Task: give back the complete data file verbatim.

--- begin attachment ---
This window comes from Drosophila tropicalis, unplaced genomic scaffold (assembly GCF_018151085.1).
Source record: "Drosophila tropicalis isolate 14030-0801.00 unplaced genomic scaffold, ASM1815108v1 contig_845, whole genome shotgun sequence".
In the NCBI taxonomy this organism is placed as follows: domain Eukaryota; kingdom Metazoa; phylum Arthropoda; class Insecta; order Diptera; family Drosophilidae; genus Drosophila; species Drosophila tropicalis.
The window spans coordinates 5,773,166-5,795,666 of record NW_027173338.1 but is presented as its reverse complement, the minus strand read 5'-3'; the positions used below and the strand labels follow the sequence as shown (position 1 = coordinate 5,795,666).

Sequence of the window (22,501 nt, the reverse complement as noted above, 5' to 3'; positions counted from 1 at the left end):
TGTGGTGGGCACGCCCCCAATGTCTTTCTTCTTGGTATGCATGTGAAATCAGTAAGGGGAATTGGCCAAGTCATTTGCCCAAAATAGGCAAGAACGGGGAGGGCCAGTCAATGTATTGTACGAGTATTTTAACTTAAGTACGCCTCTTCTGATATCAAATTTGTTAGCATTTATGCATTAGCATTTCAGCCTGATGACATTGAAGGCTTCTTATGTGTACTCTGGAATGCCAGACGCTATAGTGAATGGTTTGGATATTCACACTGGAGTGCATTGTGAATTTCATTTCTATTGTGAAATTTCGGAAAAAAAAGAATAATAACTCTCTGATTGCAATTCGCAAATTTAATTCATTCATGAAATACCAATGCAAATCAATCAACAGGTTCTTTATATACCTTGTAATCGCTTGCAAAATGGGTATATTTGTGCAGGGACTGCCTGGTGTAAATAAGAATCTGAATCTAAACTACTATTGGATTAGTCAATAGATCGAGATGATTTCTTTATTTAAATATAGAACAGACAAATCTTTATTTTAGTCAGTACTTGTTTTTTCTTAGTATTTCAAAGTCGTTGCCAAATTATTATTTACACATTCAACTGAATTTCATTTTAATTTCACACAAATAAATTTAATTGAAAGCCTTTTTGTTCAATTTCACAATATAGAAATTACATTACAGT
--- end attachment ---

This window comes from Drosophila tropicalis, unplaced genomic scaffold (assembly GCF_018151085.1).
Source record: "Drosophila tropicalis isolate 14030-0801.00 unplaced genomic scaffold, ASM1815108v1 contig_845, whole genome shotgun sequence".
In the NCBI taxonomy this organism is placed as follows: domain Eukaryota; kingdom Metazoa; phylum Arthropoda; class Insecta; order Diptera; family Drosophilidae; genus Drosophila; species Drosophila tropicalis.
The window spans coordinates 5,773,166-5,795,666 of record NW_027173338.1 but is presented as its reverse complement, the minus strand read 5'-3'; the positions used below and the strand labels follow the sequence as shown (position 1 = coordinate 5,795,666).

Sequence of the window (22,501 nt, the reverse complement as noted above, 5' to 3'; positions counted from 1 at the left end):
TGTGGTGGGCACGCCCCCAATGTCTTTCTTCTTGGTATGCATGTGAAATCAGTAAGGGGAATTGGCCAAGTCATTTGCCCAAAATAGGCAAGAACGGGGAGGGCCAGTCAATGTATTGTACGAGTATTTTAACTTAAGTACGCCTCTTCTGATATCAAATTTGTTAGCATTTATGCATTAGCATTTCAGCCTGATGACATTGAAGGCTTCTTATGTGTACTCTGGAATGCCAGACGCTATAGTGAATGGTTTGGATATTCACACTGGAGTGCATTGTGAATTTCATTTCTATTGTGAAATTTCGGAAAAAAAAGAATAATAACTCTCTGATTGCAATTCGCAAATTTAATTCATTCATGAAATACCAATGCAAATCAATCAACAGGTTCTTTATATACCTTGTAATCGCTTGCAAAATGGGTATATTTGTGCAGGGACTGCCTGGTGTAAATAAGAATCTGAATCTAAACTACTATTGGATTAGTCAATAGATCGAGATGATTTCTTTATTTAAATATAGAACAGACAAATCTTTATTTTAGTCAGTACTTGTTTTTTCTTAGTATTTCAAAGTCGTTGCCAAATTATTATTTACACATTCAACTGAATTTCATTTTAATTTCACACAAATAAATTTAATTGAAAGCCTTTTTGTTCAATTTCACAATATAGAAATTACATTACAGT